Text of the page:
Background

On 5 October 2017, the Notional Interest Deduction Rules were published. The Notional Interest Deduction is a new tax incentive, which aims to approximate neutrality between debt and equity financing.

Eligible Undertakings

Malta resident companies/partnerships or Malta permanent establishments of non-resident companies/partnerships are entitled to a notional interest deduction (NID). Election for the NID is at the discretion of the undertaking.

Eligible Income

The NID can be set off against the total risk capital as at the end of the accounting period. The risk capital of the undertaking includes mainly share capital, share premium, loans and capital attributed to the permanent establishment.

How does it work?

The NID is computed by multiplying the deemed reference rate by the balance of risk capital that the undertaking has at year end. The reference rate is the risk-free rate set on Malta Government Stocks with a remaining term of approximately 20 years plus a 5% premium.

The NID claimed in any year is subject to a cap equal to 90% of the undertaking’s chargeable income (excluding any gross-up for FRFTC). However, if the NID exceeds 90% of the undertaking’s chargeable income, the excess is carried forward to be deducted against chargeable income derived in subsequent years.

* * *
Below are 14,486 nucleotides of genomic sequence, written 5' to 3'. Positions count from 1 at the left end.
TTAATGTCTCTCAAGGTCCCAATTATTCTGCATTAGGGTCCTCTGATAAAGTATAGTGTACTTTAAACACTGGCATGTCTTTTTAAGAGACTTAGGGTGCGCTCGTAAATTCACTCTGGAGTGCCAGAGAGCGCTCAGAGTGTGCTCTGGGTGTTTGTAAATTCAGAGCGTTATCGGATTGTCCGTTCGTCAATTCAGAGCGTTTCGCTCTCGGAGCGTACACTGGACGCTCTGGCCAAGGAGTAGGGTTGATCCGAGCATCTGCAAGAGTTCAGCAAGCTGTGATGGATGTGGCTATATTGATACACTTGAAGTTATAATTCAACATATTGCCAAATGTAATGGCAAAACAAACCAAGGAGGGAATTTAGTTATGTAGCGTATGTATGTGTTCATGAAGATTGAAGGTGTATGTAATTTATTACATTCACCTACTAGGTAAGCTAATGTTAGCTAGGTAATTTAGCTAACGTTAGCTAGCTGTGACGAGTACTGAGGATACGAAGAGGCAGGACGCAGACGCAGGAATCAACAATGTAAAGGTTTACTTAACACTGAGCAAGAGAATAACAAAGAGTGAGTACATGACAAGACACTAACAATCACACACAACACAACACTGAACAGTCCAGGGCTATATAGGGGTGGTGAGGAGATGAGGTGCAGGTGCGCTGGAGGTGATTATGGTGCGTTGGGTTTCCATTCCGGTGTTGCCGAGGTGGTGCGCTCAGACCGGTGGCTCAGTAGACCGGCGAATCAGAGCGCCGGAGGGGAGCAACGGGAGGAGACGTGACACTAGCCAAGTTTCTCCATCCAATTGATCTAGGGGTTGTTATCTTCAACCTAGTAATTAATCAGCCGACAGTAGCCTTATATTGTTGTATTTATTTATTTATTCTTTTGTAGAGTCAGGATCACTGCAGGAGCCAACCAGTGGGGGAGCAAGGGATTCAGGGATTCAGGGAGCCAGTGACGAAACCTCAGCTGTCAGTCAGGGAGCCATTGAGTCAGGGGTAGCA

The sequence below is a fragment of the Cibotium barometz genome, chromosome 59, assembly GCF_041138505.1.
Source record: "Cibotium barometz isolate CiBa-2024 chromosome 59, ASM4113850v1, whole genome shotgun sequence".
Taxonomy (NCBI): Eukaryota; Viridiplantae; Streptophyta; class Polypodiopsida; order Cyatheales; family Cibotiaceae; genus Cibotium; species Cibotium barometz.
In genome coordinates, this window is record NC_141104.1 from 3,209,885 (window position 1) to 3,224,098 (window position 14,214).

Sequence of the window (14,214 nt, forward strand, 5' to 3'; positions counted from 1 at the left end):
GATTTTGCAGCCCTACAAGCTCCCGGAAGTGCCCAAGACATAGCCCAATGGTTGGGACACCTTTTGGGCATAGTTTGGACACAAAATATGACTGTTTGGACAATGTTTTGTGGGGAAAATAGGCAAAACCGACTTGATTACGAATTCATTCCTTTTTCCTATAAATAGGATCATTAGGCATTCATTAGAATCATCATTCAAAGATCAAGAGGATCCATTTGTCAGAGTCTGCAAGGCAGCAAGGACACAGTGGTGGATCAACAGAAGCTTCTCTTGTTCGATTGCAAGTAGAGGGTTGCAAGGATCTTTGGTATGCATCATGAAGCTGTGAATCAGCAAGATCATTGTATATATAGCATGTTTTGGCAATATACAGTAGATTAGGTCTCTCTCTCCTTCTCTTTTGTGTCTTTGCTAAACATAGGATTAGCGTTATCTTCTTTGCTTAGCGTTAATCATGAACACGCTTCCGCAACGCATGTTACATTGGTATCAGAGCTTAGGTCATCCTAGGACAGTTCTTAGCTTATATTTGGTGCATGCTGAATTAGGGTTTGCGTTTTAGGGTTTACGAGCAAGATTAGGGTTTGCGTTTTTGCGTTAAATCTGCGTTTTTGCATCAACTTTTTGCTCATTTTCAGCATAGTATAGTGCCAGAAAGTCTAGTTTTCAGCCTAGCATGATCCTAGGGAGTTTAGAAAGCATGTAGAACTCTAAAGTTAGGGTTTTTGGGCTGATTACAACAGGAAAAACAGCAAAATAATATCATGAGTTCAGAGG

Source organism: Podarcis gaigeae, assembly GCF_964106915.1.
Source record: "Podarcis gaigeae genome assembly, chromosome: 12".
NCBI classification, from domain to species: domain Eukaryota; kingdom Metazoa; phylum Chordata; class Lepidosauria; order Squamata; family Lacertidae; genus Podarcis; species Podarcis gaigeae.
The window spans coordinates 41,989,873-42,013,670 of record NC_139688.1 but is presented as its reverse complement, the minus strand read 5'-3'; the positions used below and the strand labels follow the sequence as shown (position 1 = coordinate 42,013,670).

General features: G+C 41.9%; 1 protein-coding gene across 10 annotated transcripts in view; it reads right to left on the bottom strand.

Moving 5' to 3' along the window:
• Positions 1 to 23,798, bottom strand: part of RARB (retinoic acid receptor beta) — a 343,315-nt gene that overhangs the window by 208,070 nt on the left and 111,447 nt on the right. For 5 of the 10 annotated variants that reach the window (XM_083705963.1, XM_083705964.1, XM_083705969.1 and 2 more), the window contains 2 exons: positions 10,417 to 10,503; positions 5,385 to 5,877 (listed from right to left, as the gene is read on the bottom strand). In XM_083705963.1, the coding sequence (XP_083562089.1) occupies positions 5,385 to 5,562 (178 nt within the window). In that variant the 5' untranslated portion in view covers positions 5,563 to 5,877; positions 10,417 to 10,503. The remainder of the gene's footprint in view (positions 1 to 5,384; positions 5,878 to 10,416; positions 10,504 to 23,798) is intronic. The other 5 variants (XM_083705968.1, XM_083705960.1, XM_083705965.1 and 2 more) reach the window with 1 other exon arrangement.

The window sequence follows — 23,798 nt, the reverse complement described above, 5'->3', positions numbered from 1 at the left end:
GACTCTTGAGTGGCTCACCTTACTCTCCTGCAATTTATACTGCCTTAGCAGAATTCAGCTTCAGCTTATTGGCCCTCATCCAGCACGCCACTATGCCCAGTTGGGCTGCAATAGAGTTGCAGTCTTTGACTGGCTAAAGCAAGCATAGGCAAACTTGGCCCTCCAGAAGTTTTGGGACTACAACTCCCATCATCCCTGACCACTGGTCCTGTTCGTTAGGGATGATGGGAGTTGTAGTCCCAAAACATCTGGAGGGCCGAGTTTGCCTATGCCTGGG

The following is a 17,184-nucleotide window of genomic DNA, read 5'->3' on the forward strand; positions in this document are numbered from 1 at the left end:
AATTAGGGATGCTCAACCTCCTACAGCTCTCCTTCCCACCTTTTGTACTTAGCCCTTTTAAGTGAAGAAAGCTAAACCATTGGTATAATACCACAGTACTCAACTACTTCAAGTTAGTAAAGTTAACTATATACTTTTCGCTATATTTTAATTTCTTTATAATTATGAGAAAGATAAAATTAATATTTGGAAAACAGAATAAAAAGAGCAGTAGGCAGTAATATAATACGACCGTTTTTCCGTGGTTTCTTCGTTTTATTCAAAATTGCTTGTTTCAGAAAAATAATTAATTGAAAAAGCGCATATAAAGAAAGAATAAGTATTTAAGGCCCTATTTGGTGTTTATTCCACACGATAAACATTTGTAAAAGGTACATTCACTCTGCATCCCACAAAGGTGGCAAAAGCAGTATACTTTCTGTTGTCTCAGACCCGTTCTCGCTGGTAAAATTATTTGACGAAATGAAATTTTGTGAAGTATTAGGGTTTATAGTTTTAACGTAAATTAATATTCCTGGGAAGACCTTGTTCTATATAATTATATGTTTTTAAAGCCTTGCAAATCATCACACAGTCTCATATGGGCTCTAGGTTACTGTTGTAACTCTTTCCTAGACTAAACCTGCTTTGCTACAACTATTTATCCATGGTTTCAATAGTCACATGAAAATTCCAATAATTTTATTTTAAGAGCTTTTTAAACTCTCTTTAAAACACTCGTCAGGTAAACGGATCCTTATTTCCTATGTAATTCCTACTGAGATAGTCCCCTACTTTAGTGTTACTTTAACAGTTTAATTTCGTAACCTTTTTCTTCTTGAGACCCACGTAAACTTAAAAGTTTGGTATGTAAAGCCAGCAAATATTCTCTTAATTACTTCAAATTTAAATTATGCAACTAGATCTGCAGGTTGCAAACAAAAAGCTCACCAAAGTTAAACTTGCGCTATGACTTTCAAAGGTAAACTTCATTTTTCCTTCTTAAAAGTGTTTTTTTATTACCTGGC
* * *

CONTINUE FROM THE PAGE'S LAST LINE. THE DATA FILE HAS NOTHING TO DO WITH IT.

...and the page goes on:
Factors increasing the benefit of NID

When an undertaking claims a NID, the shareholder or partner is deemed to have received in that year an amount of interest income equivalent to the NID claimed by the undertaking for the relevant year of assessment.

Any dividend distribution made out of profits relieved from tax through a NID claim would not be chargeable to additional tax at the level of the shareholder.

Overall benefit

A Malta resident company/partnership or a Malta permanent establishment of non-resident company/partnership can take advantage of this new tax incentive taking into account the relevant anti-abuse provisions.